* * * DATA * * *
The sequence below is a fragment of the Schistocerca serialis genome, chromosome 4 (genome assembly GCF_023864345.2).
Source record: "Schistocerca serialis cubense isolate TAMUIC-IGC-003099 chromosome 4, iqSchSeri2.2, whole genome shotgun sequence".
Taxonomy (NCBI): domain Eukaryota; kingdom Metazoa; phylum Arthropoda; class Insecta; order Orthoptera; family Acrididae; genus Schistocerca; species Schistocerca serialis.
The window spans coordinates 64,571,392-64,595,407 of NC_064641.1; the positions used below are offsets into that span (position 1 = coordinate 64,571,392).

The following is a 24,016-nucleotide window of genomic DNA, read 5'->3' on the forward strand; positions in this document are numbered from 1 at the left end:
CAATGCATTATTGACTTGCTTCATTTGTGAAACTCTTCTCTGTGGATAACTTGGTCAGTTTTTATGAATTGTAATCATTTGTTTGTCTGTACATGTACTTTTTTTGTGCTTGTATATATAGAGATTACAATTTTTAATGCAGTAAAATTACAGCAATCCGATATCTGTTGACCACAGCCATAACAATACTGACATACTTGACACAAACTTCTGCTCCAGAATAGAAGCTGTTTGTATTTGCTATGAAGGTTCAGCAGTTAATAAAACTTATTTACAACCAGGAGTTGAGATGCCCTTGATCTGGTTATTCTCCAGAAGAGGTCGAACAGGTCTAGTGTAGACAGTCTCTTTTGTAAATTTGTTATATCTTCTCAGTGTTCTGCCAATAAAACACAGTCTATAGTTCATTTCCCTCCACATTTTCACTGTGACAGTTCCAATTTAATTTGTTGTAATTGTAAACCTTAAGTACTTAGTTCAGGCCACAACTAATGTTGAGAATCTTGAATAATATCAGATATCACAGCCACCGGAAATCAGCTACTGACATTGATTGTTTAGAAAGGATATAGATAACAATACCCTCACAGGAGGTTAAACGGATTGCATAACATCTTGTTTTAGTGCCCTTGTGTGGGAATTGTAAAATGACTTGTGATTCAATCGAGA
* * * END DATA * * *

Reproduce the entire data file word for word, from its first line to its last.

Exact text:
The sequence below is a fragment of the Schistocerca serialis genome, chromosome 4 (genome assembly GCF_023864345.2).
Source record: "Schistocerca serialis cubense isolate TAMUIC-IGC-003099 chromosome 4, iqSchSeri2.2, whole genome shotgun sequence".
Taxonomy (NCBI): domain Eukaryota; kingdom Metazoa; phylum Arthropoda; class Insecta; order Orthoptera; family Acrididae; genus Schistocerca; species Schistocerca serialis.
The window spans coordinates 64,571,392-64,595,407 of NC_064641.1; the positions used below are offsets into that span (position 1 = coordinate 64,571,392).

The following is a 24,016-nucleotide window of genomic DNA, read 5'->3' on the forward strand; positions in this document are numbered from 1 at the left end:
CAATGCATTATTGACTTGCTTCATTTGTGAAACTCTTCTCTGTGGATAACTTGGTCAGTTTTTATGAATTGTAATCATTTGTTTGTCTGTACATGTACTTTTTTTGTGCTTGTATATATAGAGATTACAATTTTTAATGCAGTAAAATTACAGCAATCCGATATCTGTTGACCACAGCCATAACAATACTGACATACTTGACACAAACTTCTGCTCCAGAATAGAAGCTGTTTGTATTTGCTATGAAGGTTCAGCAGTTAATAAAACTTATTTACAACCAGGAGTTGAGATGCCCTTGATCTGGTTATTCTCCAGAAGAGGTCGAACAGGTCTAGTGTAGACAGTCTCTTTTGTAAATTTGTTATATCTTCTCAGTGTTCTGCCAATAAAACACAGTCTATAGTTCATTTCCCTCCACATTTTCACTGTGACAGTTCCAATTTAATTTGTTGTAATTGTAAACCTTAAGTACTTAGTTCAGGCCACAACTAATGTTGAGAATCTTGAATAATATCAGATATCACAGCCACCGGAAATCAGCTACTGACATTGATTGTTTAGAAAGGATATAGATAACAATACCCTCACAGGAGGTTAAACGGATTGCATAACATCTTGTTTTAGTGCCCTTGTGTGGGAATTGTAAAATGACTTGTGATTCAATCGAGA